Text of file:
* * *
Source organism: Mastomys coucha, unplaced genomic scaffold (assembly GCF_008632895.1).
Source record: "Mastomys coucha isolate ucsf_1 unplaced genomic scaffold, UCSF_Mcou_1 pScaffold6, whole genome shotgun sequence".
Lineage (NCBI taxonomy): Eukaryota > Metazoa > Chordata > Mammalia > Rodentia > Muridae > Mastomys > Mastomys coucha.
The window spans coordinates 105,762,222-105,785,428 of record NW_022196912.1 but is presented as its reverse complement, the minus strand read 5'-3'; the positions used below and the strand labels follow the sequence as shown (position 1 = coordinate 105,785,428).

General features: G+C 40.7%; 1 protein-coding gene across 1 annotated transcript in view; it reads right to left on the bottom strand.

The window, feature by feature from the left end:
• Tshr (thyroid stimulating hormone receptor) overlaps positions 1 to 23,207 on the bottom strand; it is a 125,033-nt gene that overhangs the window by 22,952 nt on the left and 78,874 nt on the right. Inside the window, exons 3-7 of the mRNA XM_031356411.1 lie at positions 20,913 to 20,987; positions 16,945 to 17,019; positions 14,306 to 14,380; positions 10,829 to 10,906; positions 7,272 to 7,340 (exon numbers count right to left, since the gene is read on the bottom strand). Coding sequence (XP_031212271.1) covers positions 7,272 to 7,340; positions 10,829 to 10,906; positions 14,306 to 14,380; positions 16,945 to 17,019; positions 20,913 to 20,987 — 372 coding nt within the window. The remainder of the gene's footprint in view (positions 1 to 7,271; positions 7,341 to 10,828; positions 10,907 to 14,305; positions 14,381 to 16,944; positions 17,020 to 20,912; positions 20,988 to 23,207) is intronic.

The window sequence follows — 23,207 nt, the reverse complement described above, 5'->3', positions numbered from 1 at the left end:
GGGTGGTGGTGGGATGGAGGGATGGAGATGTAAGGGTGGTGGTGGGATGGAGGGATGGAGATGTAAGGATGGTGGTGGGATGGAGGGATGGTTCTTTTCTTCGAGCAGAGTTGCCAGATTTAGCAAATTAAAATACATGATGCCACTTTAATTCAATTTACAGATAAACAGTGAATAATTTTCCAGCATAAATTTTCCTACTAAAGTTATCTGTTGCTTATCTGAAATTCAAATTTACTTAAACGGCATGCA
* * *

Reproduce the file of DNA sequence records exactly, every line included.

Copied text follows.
Source organism: Mastomys coucha, unplaced genomic scaffold (assembly GCF_008632895.1).
Source record: "Mastomys coucha isolate ucsf_1 unplaced genomic scaffold, UCSF_Mcou_1 pScaffold6, whole genome shotgun sequence".
Lineage (NCBI taxonomy): Eukaryota > Metazoa > Chordata > Mammalia > Rodentia > Muridae > Mastomys > Mastomys coucha.
The window spans coordinates 105,762,222-105,785,428 of record NW_022196912.1 but is presented as its reverse complement, the minus strand read 5'-3'; the positions used below and the strand labels follow the sequence as shown (position 1 = coordinate 105,785,428).

General features: G+C 40.7%; 1 protein-coding gene across 1 annotated transcript in view; it reads right to left on the bottom strand.

The window, feature by feature from the left end:
• Tshr (thyroid stimulating hormone receptor) overlaps positions 1 to 23,207 on the bottom strand; it is a 125,033-nt gene that overhangs the window by 22,952 nt on the left and 78,874 nt on the right. Inside the window, exons 3-7 of the mRNA XM_031356411.1 lie at positions 20,913 to 20,987; positions 16,945 to 17,019; positions 14,306 to 14,380; positions 10,829 to 10,906; positions 7,272 to 7,340 (exon numbers count right to left, since the gene is read on the bottom strand). Coding sequence (XP_031212271.1) covers positions 7,272 to 7,340; positions 10,829 to 10,906; positions 14,306 to 14,380; positions 16,945 to 17,019; positions 20,913 to 20,987 — 372 coding nt within the window. The remainder of the gene's footprint in view (positions 1 to 7,271; positions 7,341 to 10,828; positions 10,907 to 14,305; positions 14,381 to 16,944; positions 17,020 to 20,912; positions 20,988 to 23,207) is intronic.

The window sequence follows — 23,207 nt, the reverse complement described above, 5'->3', positions numbered from 1 at the left end:
GGGTGGTGGTGGGATGGAGGGATGGAGATGTAAGGGTGGTGGTGGGATGGAGGGATGGAGATGTAAGGATGGTGGTGGGATGGAGGGATGGTTCTTTTCTTCGAGCAGAGTTGCCAGATTTAGCAAATTAAAATACATGATGCCACTTTAATTCAATTTACAGATAAACAGTGAATAATTTTCCAGCATAAATTTTCCTACTAAAGTTATCTGTTGCTTATCTGAAATTCAAATTTACTTAAACGGCATGCA